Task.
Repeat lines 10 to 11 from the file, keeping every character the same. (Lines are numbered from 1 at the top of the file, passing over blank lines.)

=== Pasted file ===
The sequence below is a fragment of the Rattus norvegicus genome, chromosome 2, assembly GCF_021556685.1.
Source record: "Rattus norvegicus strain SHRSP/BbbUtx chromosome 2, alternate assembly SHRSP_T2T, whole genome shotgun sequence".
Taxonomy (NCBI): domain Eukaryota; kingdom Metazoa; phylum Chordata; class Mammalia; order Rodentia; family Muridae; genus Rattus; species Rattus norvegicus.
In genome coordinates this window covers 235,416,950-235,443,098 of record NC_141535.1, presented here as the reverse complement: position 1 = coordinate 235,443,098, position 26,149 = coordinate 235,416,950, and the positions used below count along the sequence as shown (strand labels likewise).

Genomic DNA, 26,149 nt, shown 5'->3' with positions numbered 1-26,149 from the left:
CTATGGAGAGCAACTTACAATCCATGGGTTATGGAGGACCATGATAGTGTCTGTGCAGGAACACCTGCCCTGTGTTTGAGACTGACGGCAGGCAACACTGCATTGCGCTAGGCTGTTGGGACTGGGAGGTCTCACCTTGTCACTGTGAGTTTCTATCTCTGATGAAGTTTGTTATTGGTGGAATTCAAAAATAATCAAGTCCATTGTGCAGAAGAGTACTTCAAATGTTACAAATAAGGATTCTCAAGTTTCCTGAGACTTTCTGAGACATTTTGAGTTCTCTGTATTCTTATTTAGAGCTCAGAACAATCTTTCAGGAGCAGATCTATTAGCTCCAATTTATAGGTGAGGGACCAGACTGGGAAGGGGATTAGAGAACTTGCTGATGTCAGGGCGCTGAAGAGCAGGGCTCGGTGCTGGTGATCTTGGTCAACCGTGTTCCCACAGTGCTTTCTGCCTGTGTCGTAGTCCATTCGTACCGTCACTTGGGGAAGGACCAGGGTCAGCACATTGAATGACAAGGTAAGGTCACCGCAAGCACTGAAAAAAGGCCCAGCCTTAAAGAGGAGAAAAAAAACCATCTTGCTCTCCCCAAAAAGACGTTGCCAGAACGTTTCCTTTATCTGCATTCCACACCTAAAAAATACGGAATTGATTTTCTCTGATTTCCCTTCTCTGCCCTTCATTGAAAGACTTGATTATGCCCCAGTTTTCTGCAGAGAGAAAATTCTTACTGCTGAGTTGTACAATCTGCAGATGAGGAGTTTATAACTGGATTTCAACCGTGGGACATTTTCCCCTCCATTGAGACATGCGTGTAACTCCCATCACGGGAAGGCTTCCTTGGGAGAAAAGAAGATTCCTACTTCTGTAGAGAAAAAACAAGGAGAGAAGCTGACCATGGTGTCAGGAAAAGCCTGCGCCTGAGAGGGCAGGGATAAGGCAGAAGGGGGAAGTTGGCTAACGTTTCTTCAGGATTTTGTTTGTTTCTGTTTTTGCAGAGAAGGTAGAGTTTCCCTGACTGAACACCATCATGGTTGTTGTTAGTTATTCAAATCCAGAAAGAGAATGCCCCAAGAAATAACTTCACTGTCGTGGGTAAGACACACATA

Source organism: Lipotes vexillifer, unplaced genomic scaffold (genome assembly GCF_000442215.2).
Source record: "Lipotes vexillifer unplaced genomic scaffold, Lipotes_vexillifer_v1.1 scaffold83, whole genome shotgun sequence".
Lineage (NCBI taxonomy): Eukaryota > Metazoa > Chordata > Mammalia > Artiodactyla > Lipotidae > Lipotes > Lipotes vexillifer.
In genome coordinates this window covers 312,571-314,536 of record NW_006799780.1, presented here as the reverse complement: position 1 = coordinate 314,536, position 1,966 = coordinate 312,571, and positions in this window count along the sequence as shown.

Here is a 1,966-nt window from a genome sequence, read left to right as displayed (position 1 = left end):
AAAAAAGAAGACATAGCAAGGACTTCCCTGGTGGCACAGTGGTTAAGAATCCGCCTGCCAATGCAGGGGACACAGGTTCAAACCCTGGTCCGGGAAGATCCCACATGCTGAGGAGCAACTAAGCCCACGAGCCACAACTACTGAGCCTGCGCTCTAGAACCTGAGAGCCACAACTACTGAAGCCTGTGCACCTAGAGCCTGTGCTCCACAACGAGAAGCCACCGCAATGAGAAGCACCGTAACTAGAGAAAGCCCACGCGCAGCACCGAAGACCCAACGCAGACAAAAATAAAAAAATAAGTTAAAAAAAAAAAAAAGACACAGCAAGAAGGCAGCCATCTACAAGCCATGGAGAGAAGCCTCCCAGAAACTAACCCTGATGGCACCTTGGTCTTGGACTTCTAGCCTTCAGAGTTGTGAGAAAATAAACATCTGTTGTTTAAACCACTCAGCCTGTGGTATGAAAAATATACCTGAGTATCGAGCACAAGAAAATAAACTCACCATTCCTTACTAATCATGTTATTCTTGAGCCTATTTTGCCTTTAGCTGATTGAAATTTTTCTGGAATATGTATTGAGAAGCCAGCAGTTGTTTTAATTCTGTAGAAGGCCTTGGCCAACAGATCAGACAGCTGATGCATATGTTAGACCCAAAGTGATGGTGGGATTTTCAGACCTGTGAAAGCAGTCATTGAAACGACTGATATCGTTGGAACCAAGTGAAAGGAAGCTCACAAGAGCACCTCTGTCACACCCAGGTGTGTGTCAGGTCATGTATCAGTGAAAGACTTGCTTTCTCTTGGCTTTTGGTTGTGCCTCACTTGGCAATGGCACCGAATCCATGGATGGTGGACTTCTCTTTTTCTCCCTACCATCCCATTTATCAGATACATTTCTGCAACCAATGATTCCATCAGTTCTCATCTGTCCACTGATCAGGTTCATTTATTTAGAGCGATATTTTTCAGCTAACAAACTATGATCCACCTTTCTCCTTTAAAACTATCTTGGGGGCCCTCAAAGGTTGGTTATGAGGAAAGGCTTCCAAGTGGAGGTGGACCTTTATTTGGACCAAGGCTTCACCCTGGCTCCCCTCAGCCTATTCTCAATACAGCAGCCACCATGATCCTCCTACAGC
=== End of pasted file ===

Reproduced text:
In genome coordinates this window covers 312,571-314,536 of record NW_006799780.1, presented here as the reverse complement: position 1 = coordinate 314,536, position 1,966 = coordinate 312,571, and positions in this window count along the sequence as shown.

Here is a 1,966-nt window from a genome sequence, read left to right as displayed (position 1 = left end):